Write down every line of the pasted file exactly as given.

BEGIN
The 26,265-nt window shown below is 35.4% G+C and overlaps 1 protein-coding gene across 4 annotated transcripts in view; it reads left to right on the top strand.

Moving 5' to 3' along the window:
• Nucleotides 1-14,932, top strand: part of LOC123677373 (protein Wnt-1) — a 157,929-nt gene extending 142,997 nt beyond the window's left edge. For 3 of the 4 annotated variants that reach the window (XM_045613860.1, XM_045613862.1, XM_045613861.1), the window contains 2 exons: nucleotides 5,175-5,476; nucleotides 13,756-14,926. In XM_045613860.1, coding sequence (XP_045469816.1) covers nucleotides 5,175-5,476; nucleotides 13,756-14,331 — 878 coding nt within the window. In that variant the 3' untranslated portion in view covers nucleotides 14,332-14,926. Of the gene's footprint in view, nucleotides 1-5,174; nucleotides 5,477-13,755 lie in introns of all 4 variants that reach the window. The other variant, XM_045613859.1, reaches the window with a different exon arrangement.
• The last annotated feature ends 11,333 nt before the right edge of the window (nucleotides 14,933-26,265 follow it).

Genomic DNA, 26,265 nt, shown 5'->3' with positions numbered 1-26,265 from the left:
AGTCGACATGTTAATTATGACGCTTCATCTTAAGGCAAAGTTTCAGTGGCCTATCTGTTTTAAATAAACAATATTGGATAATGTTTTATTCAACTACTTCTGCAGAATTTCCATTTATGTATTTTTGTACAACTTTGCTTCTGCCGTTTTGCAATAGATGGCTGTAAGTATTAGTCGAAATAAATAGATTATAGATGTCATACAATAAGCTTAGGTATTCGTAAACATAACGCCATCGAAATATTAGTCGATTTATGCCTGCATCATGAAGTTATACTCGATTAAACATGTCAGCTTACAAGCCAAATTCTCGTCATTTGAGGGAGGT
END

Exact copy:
The 26,265-nt window shown below is 35.4% G+C and overlaps 1 protein-coding gene across 4 annotated transcripts in view; it reads left to right on the top strand.

Moving 5' to 3' along the window:
• Nucleotides 1-14,932, top strand: part of LOC123677373 (protein Wnt-1) — a 157,929-nt gene extending 142,997 nt beyond the window's left edge. For 3 of the 4 annotated variants that reach the window (XM_045613860.1, XM_045613862.1, XM_045613861.1), the window contains 2 exons: nucleotides 5,175-5,476; nucleotides 13,756-14,926. In XM_045613860.1, coding sequence (XP_045469816.1) covers nucleotides 5,175-5,476; nucleotides 13,756-14,331 — 878 coding nt within the window. In that variant the 3' untranslated portion in view covers nucleotides 14,332-14,926. Of the gene's footprint in view, nucleotides 1-5,174; nucleotides 5,477-13,755 lie in introns of all 4 variants that reach the window. The other variant, XM_045613859.1, reaches the window with a different exon arrangement.
• The last annotated feature ends 11,333 nt before the right edge of the window (nucleotides 14,933-26,265 follow it).

Genomic DNA, 26,265 nt, shown 5'->3' with positions numbered 1-26,265 from the left:
AGTCGACATGTTAATTATGACGCTTCATCTTAAGGCAAAGTTTCAGTGGCCTATCTGTTTTAAATAAACAATATTGGATAATGTTTTATTCAACTACTTCTGCAGAATTTCCATTTATGTATTTTTGTACAACTTTGCTTCTGCCGTTTTGCAATAGATGGCTGTAAGTATTAGTCGAAATAAATAGATTATAGATGTCATACAATAAGCTTAGGTATTCGTAAACATAACGCCATCGAAATATTAGTCGATTTATGCCTGCATCATGAAGTTATACTCGATTAAACATGTCAGCTTACAAGCCAAATTCTCGTCATTTGAGGGAGGT